It started with a light cough. He burped constantly, and complained of shortness of breath. Family members thought it was no big deal. The doctor said he seemed to have heart problems and suggested him to stay in the hospital. He appeared healthy except for a minor infection in one lung area.

Two weeks later, he was dead, with both lungs infected and organ failure. His doctors at the Wuhan Jinyintan Hospital determined the cause of death as "unknown pneumonia." It was days before Chinese health authorities identified the cause of the new viral pneumonia as 2019-nCoV, a coronavirus that first emerged in December in the commercial city of Wuhan, his home city.

This is a deadly virus, more deadly so far than the worst viral threats to date and they are locking people up in their own homes in China. For all the latest information see this video. Things are moving fast and events are looking to overtake the world's health officials, who this time are being aggressive in trying to control it, at least in China.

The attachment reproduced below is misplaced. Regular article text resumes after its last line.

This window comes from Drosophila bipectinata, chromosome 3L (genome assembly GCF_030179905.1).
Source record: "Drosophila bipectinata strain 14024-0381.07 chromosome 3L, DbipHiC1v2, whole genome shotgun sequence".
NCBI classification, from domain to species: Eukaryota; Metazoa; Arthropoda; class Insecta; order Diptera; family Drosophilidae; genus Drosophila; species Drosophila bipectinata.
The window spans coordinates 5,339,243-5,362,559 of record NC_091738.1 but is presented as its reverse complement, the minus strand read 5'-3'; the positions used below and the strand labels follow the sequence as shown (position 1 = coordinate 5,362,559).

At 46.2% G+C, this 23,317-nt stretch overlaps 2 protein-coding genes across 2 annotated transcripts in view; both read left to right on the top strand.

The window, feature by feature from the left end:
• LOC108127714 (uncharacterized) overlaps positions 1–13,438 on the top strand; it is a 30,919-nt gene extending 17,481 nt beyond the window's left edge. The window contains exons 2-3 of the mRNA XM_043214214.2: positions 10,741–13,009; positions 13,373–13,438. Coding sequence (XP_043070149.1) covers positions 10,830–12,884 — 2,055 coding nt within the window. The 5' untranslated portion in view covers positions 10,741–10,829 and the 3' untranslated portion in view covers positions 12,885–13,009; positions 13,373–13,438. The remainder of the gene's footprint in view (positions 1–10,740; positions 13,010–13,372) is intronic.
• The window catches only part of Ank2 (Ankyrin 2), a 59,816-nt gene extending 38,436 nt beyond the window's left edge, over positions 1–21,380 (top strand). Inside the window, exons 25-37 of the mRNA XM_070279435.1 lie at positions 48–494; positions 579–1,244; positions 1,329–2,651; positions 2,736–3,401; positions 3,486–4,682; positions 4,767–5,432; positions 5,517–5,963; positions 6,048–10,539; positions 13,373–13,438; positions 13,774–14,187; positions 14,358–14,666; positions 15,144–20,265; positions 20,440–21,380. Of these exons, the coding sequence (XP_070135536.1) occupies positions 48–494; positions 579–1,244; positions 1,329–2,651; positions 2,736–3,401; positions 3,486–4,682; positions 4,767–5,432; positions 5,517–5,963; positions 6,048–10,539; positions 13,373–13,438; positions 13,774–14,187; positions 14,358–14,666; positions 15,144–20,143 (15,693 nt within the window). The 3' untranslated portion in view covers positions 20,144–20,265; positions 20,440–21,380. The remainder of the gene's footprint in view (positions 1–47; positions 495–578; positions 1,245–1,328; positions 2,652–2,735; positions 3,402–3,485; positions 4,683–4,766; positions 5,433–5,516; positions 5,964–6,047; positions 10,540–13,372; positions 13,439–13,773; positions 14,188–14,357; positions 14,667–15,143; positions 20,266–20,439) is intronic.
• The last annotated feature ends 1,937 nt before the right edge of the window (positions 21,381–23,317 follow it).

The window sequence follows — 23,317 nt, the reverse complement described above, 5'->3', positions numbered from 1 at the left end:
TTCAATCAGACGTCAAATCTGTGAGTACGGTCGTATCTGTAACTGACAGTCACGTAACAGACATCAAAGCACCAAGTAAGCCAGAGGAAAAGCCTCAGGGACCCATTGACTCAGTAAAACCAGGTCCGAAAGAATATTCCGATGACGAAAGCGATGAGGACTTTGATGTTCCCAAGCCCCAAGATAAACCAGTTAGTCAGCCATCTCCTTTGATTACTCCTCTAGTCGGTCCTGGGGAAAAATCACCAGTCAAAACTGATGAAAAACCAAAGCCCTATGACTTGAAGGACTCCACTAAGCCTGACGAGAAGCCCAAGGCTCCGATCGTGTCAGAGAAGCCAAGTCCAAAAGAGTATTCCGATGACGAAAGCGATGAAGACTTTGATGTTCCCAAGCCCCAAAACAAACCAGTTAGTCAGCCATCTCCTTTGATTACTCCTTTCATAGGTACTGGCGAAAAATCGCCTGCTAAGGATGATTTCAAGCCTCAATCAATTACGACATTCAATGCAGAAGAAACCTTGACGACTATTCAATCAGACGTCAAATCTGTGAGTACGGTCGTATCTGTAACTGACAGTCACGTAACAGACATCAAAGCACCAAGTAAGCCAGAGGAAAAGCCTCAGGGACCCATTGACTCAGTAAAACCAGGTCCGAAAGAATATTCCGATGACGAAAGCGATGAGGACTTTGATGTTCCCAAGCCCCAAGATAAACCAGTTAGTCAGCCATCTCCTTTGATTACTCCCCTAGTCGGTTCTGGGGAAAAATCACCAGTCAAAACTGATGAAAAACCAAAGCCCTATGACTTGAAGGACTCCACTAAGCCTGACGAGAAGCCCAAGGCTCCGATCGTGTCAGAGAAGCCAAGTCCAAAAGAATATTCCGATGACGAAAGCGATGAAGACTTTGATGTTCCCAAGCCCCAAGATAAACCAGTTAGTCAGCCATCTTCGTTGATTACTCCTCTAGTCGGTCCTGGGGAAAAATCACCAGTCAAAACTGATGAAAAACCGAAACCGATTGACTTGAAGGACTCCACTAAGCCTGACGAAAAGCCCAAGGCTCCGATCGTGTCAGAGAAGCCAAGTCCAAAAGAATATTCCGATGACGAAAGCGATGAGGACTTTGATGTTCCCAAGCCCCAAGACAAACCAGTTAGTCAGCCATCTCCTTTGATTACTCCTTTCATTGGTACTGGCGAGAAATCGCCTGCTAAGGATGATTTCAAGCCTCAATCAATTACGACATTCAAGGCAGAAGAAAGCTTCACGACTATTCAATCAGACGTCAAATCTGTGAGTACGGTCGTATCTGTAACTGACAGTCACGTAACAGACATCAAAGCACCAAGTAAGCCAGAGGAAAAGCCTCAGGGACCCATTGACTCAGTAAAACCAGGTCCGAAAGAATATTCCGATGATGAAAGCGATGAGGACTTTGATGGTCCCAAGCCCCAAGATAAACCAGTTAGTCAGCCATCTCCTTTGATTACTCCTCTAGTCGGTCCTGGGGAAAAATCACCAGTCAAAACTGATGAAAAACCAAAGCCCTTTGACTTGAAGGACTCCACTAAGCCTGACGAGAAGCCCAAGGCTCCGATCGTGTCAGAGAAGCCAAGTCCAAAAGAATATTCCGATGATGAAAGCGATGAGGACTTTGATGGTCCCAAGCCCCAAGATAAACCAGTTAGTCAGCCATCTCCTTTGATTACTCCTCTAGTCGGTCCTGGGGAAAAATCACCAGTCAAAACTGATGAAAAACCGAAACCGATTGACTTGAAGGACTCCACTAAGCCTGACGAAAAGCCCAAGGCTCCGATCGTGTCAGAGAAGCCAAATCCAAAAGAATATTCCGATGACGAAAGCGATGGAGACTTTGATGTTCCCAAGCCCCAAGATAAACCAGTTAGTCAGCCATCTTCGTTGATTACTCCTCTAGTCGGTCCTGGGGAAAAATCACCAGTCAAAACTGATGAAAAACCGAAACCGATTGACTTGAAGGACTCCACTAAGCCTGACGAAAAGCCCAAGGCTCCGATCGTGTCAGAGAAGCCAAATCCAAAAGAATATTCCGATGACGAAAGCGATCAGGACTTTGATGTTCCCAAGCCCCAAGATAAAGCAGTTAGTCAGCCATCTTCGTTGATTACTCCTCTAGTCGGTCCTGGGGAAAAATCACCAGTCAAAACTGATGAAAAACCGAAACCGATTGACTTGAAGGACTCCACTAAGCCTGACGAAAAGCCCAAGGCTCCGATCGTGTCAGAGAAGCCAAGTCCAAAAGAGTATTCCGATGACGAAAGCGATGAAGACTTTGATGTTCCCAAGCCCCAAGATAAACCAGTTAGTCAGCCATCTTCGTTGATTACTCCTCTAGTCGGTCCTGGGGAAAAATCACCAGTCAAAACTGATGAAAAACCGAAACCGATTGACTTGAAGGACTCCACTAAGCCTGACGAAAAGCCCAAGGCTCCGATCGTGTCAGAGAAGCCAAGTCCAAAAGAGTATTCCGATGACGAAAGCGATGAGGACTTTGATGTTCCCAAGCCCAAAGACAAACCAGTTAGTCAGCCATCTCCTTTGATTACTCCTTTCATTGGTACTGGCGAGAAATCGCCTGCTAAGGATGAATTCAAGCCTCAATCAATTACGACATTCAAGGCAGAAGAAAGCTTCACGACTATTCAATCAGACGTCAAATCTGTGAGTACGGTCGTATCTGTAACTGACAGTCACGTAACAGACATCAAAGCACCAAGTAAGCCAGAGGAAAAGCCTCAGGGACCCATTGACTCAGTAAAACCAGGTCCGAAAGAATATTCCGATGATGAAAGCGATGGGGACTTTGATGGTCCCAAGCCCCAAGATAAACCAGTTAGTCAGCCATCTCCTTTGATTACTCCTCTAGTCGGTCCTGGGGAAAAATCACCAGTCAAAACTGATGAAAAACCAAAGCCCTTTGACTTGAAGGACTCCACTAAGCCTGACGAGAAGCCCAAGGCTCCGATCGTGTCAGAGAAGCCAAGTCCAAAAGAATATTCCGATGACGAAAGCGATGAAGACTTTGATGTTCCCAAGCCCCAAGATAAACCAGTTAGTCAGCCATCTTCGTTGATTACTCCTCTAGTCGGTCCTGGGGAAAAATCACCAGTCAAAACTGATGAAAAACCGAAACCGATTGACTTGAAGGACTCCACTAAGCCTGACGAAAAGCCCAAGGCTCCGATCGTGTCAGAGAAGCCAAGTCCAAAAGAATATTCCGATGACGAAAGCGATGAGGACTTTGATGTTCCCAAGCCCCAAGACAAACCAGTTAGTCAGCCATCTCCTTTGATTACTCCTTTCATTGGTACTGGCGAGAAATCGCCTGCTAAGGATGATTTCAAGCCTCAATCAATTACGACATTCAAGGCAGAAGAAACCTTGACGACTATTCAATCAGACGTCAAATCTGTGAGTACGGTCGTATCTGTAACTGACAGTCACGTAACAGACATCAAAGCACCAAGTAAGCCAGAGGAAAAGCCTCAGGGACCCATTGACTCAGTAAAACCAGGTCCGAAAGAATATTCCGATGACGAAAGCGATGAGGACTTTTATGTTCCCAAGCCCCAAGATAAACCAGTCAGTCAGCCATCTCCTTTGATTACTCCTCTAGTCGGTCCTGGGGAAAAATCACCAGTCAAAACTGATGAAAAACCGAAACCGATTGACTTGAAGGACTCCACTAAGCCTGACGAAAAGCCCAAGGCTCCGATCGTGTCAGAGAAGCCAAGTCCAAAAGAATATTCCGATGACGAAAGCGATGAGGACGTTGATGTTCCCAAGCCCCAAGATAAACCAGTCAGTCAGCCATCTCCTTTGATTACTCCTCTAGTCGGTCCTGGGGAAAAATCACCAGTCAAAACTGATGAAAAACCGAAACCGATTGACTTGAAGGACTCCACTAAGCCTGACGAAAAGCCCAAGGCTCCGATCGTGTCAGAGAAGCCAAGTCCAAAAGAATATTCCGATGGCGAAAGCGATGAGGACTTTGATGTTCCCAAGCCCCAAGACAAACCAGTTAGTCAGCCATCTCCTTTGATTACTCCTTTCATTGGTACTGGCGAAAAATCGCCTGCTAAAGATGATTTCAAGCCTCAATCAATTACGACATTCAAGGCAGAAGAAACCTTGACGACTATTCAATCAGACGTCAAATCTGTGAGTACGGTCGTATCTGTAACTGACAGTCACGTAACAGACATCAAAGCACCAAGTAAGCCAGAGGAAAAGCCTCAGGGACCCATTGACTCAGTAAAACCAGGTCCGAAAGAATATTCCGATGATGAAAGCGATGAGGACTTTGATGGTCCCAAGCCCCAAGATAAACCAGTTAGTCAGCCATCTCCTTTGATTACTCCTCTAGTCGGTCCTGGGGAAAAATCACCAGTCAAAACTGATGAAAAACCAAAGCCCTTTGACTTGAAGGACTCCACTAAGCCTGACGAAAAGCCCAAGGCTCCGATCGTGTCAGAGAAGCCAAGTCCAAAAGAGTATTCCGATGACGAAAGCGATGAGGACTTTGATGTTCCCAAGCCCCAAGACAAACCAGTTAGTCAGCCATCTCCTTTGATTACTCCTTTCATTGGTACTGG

Brandon Smith writes, "I would not be surprised if we discover in the next two weeks that the death tally is in the thousands, and the sickness rate is actually in the hundreds of thousands. The fact that China has now quarantined over 50 million people in 16 cities suggests the danger is much higher than they have admitted. If this is the case, then at the very least, the Chinese economy is about to take a massive hit. If the virus doesn't spread, the economic damage will."